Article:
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Food Allergists Central Point OR

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Edward Kerwin
(541) 858-1003
3860 Crater Lake Ave
Medford, OR
Specialty
Allergy / Immunology

Data Provided By:
Edward Michael Kerwin, MD
(541) 858-1003
3860 Crater Lake Ave # A
Medford, OR
Specialties
Allergy & Immunology, Internal Medicine
Gender
Male
Education
Medical School: Univ Of Co Sch Of Med, Denver Co 80262
Graduation Year: 1988
Hospital
Hospital: Rogue Valley Med Ctr, Medford, Or
Group Practice: Clinical Research Institute

Data Provided By:
Charles John Wagner, MD
(503) 364-0189
875 Oak St SE Ste 4000
Salem, OR
Specialties
Allergy & Immunology, Pediatrics
Gender
Male
Education
Medical School: Univ Of Ne Coll Of Med, Omaha Ne 68198
Graduation Year: 1975
Hospital
Hospital: Salem Hospital, Salem, Or
Group Practice: Allergy Consultants

Data Provided By:
Lisa M Wheatley
(541) 342-2134
920 Country Club Rd
Eugene, OR
Specialty
Allergy / Immunology

Data Provided By:
Laurel R Anderson Cowell, MD
233 NW 16th Ave
Portland, OR
Specialties
Allergy & Immunology
Gender
Female
Education
Medical School: Suny-Hlth Sci Ctr At Syracuse, Coll Of Med, Syracuse Ny 13210
Graduation Year: 1988

Data Provided By:
Kevin Wilson Parks
(541) 858-1003
3860 Crater Lake Ave
Medford, OR
Specialty
Allergy / Immunology

Data Provided By:
Kent Houston De Yarman, MD
(541) 773-7881
493 Murphy Rd
Medford, OR
Specialties
Allergy & Immunology
Gender
Male
Education
Medical School: Univ Of Ia Coll Of Med, Iowa City Ia 52242
Graduation Year: 1974

Data Provided By:
Roland Solensky, MD
(541) 754-1260
3680 NW Samaritan Dr
Corvallis, OR
Specialties
Allergy & Immunology
Gender
Male
Education
Medical School: Mt Sinai Sch Of Med Of The City Univ Of Ny, New York Ny 10029
Graduation Year: 1995

Data Provided By:
Kent Houston De Yarman, MD
(541) 773-7881
493 Murphy Rd
Medford, OR
Specialties
Allergy & Immunology
Gender
Male
Education
Medical School: Univ Of Ia Coll Of Med, Iowa City Ia 52242
Graduation Year: 1974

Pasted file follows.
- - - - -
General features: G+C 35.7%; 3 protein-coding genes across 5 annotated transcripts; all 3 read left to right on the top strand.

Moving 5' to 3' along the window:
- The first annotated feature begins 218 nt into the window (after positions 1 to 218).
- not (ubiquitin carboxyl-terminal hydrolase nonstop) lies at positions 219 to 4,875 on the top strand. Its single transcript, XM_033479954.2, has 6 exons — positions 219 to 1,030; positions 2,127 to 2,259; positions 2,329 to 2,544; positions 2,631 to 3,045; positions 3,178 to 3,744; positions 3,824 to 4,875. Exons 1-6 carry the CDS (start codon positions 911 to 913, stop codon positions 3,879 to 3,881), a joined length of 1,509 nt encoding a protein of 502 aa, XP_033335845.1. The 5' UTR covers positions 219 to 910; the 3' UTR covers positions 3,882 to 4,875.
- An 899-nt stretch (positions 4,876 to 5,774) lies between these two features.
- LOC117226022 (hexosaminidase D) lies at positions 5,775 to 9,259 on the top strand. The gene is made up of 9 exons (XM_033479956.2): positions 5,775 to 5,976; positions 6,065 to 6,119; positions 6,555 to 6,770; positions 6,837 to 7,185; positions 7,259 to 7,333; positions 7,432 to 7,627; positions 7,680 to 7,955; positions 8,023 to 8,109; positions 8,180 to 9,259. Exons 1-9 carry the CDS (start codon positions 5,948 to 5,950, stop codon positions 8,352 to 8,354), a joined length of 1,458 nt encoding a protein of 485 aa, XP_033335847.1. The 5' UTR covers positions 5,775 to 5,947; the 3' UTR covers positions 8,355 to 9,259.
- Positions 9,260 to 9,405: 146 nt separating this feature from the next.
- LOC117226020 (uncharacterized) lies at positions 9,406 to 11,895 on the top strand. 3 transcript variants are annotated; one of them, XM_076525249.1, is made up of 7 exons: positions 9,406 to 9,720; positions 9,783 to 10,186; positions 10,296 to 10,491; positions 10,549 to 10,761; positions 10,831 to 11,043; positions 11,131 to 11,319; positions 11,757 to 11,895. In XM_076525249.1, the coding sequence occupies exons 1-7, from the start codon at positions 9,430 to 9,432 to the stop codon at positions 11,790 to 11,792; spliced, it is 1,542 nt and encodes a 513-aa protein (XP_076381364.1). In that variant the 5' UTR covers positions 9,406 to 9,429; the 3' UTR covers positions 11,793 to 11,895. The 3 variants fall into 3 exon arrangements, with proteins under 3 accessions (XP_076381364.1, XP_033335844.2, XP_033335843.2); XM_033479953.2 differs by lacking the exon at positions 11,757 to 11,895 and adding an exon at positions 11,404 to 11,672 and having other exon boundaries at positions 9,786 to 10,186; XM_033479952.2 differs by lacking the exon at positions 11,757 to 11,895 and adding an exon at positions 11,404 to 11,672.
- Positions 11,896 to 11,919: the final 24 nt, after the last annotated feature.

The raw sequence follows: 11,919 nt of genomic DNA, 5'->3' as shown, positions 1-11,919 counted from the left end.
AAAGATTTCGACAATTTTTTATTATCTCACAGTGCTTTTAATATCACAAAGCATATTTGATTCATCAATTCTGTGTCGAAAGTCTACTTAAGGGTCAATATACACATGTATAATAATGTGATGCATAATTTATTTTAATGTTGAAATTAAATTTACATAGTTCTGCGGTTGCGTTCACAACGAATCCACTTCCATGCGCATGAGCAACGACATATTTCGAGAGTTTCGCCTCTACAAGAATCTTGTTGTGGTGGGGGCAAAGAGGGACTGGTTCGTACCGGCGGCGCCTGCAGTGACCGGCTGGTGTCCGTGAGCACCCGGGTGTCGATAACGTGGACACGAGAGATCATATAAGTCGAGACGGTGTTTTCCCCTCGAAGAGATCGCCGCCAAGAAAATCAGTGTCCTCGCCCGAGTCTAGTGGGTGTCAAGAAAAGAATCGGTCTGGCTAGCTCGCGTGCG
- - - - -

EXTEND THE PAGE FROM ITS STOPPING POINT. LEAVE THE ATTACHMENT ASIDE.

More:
Data Provided By:
Robert Lawrence
(503) 285-9321
3550 N Interstate Ave
Portland, OR
Specialty
Allergy / Immunology

Data Provided By:
Data Provided By:

Food Allergies Call for Savvy Sleuthing

Some people grocery shop with a list. My friend, Susan, strolls along the aisles with a magnifying glass in hand. Why? She needs it for reading labels.

Her husband is one of the roughly 12 million Americans who have food allergies and one of roughly 1% of Americans who are allergic to peanuts. According to the National Institute of Allergy and Infectious Disease, peanuts and tree nuts are the leading causes of fatal and near-fatal food allergic reactions.

It’s no wonder Susan isn’t taking any chances. Her magnifying glass trains on label after label, looking not only for obvious sources such as peanuts, peanut flour, and peanut butter but other more obscure forms of offending peanut proteins like peanut extracts, ground nuts, packaged cakes, crackers, soups, salad dressings, health bars, and chocolate candy, just to name a few. My usual supermarket sprint turned into a mega-shopping marathon when I decided to join Susan one afternoon, but it was well worth it. Now, I have bona fide experience at being a food allergy sleuth.

What Is Food Allergy?

Today, food allergy seems to be the new “in” medical disorder. It’s the hot topic discussed at cocktail parties, on talk shows, and by movie stars, moguls, and supermodels. But true food allergy isn’t something to take lightly.

Food allergy, explains Anne Muñoz-Furlong, cofounder of the Food Allergy & Anaphylaxis Network, “is a condition in which the immune system incorrectly identifies a food protein as a threat and attempts to protect the body against it by releasing chemicals into the blood. The release of these chemicals results in the symptoms of an allergic reaction.”

These symptoms, which may begin minutes or up to two hours after eating an offending food, can range from mildly annoying itching and wheezing to a life-threatening drop in blood pressure and loss of consciousness.

Food intolerance and food sensitivity are two terms commonly confused with food allergy. Food intolerance doesn’t involve the immune system. Instead, it’s a condition in which our bodies can’t adequately digest a certain component of a particular food. Lactose intolerance—an inability to digest the natural sugar in milk—is a good example. A reaction is uncomfortable but not usually life threatening.

The definition of food sensitivity is a bit fuzzier. It’s generally used as a blanket term for both food intolerances and food allergies, which at worst creates a plateful of misunderstanding.

“If you think you have a food allergy,” says Muñoz-Furlong, “keep a diet diary to help pinpoint the food or foods. Then, work in partnership with your doctor to get a proper diagnosis. If you’re tested and the results point to a food that’s a staple in your diet, speak up; it might be a false positive.”

A clinical history, meaning a detailed account of what you eat and how you f...

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